Twitter is preparing to make a play for the world’s largest population of Internet users, with the hiring of regional director Kathy Chen for the Greater China region. Though the microblogging service remains blocked in China, Twitter is looking to sign up Chinese companies that want to reach a global audience to run ads on its platform—a move similar to that of also-blocked Facebook.
Innovation Works, founded by Kai-Fu Lee, the former China head for Google, has participated in the $360 million funding round of Meitu, the developer of an app that retouches photos. Meitu, founded in 2008, claims 270 million monthly active users who use its apps to help beautify their selfies and spice up their online appearance. The startup is also backed by IDG and Qiming Venture Partners. Funds from this latest round will be used to expand into facial recognition. A new partnership with Foxconn is intended to help Meitu expand in Southeast Asia and India.
Tencent is in talks with banks to raise $2 billion in a syndicated loan to fund acquisitions both in China and abroad, as well as to expand into new areas such as financial services. The firm’s billionaire Chairman Ma Huateng is building Tencent’s WeChat product into an all-purpose platform for e-commerce, investing billions of dollars along the way in startups that provide services from movie ticketing to food delivery.
Russian entrepreneur and VC Yuri Milner has invested an undisclosed amount of funding into China-based Horizon Robotics, a 10-month-old startup focused on AI. The company was founded by Kai Yu, former head of Baidu’s Institute for Deep Learning, and previously received seed funding from Hillhouse Capital, Morningside Ventures, GSR Ventures and Sequoia Capital.
Fosun International is purchasing control of Israeli cosmetics company Ahava Dead Sea Laboratories, in a deal that values the company at $77 million. Ahava offers skincare products made with minerals from the Dead Sea, and landed the investment at a time when Fosun has otherwise slowed its foreign deal-making, having dropped plans to buy Israeli insurer Phoenix Holdings from Delek Group in February.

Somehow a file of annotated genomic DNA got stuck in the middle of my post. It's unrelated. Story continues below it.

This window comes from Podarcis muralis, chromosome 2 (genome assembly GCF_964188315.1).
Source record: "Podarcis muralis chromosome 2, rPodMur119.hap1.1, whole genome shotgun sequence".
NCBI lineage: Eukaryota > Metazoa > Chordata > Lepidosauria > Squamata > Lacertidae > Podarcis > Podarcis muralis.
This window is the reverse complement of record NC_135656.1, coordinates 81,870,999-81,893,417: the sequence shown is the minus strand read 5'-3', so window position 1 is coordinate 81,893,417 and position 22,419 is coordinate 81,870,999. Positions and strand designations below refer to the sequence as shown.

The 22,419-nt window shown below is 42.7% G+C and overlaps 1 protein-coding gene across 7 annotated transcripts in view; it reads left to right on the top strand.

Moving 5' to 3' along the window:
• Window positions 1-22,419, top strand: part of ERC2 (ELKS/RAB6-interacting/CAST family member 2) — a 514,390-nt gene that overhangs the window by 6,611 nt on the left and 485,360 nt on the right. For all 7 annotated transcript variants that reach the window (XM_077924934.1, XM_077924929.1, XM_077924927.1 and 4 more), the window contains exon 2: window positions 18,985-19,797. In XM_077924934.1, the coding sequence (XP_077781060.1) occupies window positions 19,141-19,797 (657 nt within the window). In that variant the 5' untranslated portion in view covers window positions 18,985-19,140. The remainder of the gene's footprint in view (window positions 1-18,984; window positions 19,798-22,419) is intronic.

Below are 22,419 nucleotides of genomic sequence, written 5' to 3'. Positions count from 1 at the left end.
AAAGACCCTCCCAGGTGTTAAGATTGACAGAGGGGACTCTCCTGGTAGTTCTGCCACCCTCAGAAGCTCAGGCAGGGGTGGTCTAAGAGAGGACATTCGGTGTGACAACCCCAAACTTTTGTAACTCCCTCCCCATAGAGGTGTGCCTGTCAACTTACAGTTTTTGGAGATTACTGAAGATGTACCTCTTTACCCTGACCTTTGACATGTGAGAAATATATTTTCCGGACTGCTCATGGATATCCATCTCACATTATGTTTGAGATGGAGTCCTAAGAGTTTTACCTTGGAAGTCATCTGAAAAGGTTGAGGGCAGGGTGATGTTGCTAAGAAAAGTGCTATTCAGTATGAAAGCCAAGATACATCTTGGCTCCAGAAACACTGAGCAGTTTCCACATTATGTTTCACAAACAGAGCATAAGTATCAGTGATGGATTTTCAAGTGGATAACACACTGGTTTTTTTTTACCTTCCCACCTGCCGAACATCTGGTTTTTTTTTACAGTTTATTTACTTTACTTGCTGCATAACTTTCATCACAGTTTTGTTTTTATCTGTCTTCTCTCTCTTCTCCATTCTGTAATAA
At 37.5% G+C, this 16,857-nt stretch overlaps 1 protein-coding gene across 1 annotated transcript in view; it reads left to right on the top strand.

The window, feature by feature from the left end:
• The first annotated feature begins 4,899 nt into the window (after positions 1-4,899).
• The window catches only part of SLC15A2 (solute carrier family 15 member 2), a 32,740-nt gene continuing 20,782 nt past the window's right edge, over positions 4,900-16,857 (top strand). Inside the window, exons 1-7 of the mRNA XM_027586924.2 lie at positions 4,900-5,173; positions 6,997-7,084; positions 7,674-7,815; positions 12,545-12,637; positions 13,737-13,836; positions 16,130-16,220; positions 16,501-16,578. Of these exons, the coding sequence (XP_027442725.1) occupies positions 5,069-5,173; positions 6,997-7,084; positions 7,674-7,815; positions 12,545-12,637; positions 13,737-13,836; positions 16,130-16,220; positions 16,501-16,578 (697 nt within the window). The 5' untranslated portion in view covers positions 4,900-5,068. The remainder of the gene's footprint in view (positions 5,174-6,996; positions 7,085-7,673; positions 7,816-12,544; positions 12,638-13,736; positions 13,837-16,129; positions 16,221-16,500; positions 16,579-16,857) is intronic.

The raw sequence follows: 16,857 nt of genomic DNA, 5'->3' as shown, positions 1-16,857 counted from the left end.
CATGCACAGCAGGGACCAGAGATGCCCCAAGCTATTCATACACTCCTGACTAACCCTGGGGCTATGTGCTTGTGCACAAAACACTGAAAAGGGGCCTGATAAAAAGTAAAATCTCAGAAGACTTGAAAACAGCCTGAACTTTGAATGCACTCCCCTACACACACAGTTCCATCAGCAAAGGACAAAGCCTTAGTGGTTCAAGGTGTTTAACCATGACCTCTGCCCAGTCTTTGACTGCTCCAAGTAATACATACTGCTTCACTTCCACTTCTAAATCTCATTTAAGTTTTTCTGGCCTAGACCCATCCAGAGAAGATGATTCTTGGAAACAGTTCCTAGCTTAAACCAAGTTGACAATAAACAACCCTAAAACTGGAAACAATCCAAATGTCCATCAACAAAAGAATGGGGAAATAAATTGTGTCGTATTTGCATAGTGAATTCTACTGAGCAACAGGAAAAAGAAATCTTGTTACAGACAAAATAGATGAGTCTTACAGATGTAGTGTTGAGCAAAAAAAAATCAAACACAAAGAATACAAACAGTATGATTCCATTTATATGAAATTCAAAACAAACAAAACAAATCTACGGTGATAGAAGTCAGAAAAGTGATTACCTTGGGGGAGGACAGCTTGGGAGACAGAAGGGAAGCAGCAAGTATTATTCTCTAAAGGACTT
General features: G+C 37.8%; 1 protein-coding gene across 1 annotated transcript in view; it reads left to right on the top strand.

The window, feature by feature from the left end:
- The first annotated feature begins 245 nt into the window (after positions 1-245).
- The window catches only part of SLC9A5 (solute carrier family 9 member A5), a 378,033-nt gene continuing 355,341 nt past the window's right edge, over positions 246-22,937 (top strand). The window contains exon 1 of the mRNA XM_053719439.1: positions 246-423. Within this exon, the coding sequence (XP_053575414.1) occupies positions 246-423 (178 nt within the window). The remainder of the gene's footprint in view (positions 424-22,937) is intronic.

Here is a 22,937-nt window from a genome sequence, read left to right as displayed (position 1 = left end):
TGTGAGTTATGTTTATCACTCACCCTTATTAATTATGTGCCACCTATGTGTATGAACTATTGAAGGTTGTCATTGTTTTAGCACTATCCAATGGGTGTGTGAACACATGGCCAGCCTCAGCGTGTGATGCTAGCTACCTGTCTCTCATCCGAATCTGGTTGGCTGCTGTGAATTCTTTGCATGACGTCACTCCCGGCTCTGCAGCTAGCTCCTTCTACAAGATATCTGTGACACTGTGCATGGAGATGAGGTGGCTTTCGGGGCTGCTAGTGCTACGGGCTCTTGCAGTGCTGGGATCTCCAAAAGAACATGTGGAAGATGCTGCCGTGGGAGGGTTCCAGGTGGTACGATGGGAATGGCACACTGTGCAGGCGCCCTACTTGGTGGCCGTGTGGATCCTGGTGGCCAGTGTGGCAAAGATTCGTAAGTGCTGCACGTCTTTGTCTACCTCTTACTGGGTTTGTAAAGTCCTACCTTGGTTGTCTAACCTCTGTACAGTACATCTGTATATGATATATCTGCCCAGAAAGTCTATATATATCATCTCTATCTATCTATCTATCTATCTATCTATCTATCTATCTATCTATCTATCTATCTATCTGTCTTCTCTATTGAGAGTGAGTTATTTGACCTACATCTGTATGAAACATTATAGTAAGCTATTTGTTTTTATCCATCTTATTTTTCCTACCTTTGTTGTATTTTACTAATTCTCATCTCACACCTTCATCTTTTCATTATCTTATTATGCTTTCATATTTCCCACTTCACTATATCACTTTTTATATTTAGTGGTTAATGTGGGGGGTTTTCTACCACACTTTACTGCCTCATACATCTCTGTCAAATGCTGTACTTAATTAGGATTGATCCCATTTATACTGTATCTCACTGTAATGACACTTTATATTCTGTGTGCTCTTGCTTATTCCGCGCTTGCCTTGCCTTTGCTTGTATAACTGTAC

Think Uber will lose in China, like many other American brands have? No, says Andy Mok, founder of Red Pagoda Resources and a moderator at Silicon Dragon’s upcoming Beijing event on April 28. In a viewpoint, “5 Reasons Uber will win in China,” he asserted that ride-hailing is not a winner-take-all-market; that Uber’s partnership with Baidu and its related AI technology is strategically valuable, and that Uber sets itself apart from other tech companies as primarily a logistics platform. Read Mok’s full piece here.
Goldman Sachs’ Principal Strategic Investments Group (GSPSI), the 20-person arm of the investment giant that focuses on making bets on fast-growing technology companies, has stated its intention to start investing in companies in fintech companies in India, beginning in Bangalore and then expanding to the rest of the country. The firm’s move to seek out strategic partnerships shows an optimism for the continued opportunities in India’s fintech sector.
Meanwhile, overall VC and PE investments in Indian startups were down 24 percent in Q1 2016, trending down for the second quarter in a row, according to a joint report by KPMG and CB Insights. The largest deals of the quarter included $150 million raised by online marketplace Shopclues, $150 million channeled into online grocer BigBasket, and $50 million invested in Snapdeal, India’s second most valuable e-commerce frim after Flipkart.